by September 3, 2009 0 comments

ASP.NET has been evolving with each new version—along with a number of
out-of-band releases such as the Ajax Control Toolkit, ASP.NET MVC and Dynamic
Data. ASP.NET 4.0 will see a consolidation of all of these technologies under a
common umbrella along with new enhancements to each of them. However, the core
ASP.NET stack too gets some new features. The one that we’ll delve into this
month is a new control called QueryExtender.

How it helps
One of the most common tasks that developers do on Web pages is connect to data
and display them on the page. They also give ways for the user to filter it
based on different criteria. Normally this is done by writing a dynamic SQL
query that changes depending on the filter parameters being sent. For each new
parameter, the developer has to create a new set of steps to parse and add the
filter to the SQL query.

Direct Hit!

Applies To: .NET developers
USP: Learn how to create search queries
in lesser time Primary
Link: Search

The QueryExtender control does away with all this repetitive and cumbersome
coding. Instead by simply dropping a control and configuring it, you can get all
the power of dynamic filtering for your data. This article shows you how you can
do this.

Creating a filter page
To work with the new ASP.NET 4.0 you need to install Visual Studio 2010 Beta
1. This also installs the .NET 4.0 Beta 1. Once installed, fire up VS 2010 and
create a new ASP.NET web site. Connect to your database using LINQ or Entity
Framework and add tables you wish to query to your project. Once that is done,
open up Web.config and add the following line to it in the
<pages><controls> section:

<add tagPrefix="asp" namespace="System.Web.UI.WebControls.Expressions"
assembly="System.Web.Extensions, Version=, Culture=neutral,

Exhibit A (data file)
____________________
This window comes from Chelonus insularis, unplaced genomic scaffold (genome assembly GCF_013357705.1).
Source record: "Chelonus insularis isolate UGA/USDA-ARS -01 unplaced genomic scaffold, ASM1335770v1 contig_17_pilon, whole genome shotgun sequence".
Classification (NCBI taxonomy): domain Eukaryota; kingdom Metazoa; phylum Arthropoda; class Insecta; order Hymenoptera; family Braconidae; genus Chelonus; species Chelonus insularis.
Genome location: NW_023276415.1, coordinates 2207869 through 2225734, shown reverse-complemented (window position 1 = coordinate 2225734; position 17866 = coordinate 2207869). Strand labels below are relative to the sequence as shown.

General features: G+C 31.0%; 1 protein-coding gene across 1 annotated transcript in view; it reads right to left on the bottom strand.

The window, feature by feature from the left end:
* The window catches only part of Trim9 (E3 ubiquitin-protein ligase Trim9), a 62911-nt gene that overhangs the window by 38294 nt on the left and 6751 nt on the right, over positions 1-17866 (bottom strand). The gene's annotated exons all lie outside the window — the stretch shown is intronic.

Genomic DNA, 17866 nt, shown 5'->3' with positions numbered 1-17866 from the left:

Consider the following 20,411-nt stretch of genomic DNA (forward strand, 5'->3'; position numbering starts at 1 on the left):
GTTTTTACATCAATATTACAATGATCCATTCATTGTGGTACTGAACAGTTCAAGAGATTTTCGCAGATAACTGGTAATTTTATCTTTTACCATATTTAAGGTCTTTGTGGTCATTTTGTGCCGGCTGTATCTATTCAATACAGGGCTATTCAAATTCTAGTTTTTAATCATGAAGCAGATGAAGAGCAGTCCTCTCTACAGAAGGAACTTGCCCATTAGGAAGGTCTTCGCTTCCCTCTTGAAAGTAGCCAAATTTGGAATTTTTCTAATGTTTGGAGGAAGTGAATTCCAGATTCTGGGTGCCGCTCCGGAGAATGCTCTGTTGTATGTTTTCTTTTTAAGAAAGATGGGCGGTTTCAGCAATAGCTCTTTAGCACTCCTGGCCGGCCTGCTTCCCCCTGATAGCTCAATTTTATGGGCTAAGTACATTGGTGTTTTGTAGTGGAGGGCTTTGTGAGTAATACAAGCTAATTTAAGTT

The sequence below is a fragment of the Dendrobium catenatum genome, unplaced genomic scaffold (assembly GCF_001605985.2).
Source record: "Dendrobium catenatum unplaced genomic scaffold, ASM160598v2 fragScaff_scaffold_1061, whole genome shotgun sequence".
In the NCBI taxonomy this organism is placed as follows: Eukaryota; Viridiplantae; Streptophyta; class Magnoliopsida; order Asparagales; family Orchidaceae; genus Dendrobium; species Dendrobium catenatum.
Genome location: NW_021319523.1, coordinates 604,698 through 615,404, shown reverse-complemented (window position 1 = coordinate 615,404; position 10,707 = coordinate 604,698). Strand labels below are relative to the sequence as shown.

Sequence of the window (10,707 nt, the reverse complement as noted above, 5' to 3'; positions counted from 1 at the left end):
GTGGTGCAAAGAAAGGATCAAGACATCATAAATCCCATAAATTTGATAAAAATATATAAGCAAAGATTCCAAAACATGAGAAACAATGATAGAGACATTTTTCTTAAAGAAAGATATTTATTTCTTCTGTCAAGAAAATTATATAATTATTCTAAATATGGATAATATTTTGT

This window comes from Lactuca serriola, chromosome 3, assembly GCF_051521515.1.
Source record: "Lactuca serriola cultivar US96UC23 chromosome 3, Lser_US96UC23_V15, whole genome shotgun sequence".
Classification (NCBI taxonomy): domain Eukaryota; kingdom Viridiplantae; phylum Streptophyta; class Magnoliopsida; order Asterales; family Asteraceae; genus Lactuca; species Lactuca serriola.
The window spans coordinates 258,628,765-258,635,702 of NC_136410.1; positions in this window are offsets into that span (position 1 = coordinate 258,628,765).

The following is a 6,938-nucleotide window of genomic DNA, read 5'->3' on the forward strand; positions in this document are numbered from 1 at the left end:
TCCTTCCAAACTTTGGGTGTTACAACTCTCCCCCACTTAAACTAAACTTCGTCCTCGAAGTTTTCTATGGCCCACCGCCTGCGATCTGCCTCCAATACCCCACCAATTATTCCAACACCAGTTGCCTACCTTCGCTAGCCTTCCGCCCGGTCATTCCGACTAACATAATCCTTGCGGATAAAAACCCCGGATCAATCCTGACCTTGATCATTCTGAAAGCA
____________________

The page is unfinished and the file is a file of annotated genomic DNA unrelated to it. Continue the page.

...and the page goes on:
Note: This needs to be done only for the current beta. For later versions, it
will be done automatically.

Now you are ready to start using the QueryExtender control. First off, create
a normal ASPX page that uses the LinqDataSource or the EntityDataSource control
to connect to your respective data model. Attach a GridView to display results
and test it out without filters.

The table on food products shows
a simple data grid with unfiltered data displayed using ASP.NET.

Once this is done, add a control for the user to select what data to filter.
For instance, add a TextBox so that the user can input a part of, say, a name to
search for. Now drop into Design view and add the following code below the data
source control:
<asp:QueryExtender ID="q1" runat="server" TargetControlID="LinqDataSource1">
<asp:SearchExpression DataFields="ProductName " SearchType="Contains">
<asp:ControlParameter ControlID="TextBox1" />

When we filter data using the
SearchExpression extender, the data is filtered by the text entered. Here
we’re filtering with the letters ‘ch.’

This is a simple example of the QueryExtender that uses the SearchExpression
control parameter. This filters the data coming from the LinqDataSource1 by
querying the ProductName field to see if it Contains the keywords entered in the
TextBox1 control. Note that the DataFields parameter allows you to specify
multiple database fields—even ones not in the current table but joined to it.
You can also specify whether the data should be contained anywhere, starts with
or end with it. When you view the page, you can enter some characters into the
textbox and submit the page. The QueryExtender will fill the GridView with the
filtered results.

The RangeExpression filter lets
you provide a minimum and maximum value for a field range to be filtered.


The PropertyExpression allows
filtering based on properties of an element such as the checked property of
a checkbox field.

These are not the only types of search you can do. You can have a
RangeExpression that accepts a minimum and maximum to search for in a field, a
PropertyExpression which allows you look for a particular property value of a
field, a CustomExpression that lets you write code to do specific custom
filtering and an OrderByExpression to sort the results. Take a look at the
following QueryExtender snippet to see examples of each.

<asp:QueryExtender ID="q1" runat="server"
<asp:SearchExpression DataFields="ProductName " SearchType="Contains">
<asp:ControlParameter ControlID="TextBox1" />
<asp:OrderByExpression DataField="ProductName" Direction="Ascending" />
<asp:RangeExpression DataField="UnitPrice" MaxType="Inclusive" MinType="Inclusive">
<asp:ControlParameter ControlID="TextBoxFrom" />
<asp:ControlParameter ControlID="TextBoxTo" />
<asp:ControlParameter ControlID="Disc" Name="Discontinued" />

You can use these in combinations to create extremely rich advanced search
pages without requiring to write tons of lines of code to parse and dynamically
generate the SQL needed to return the results you want.

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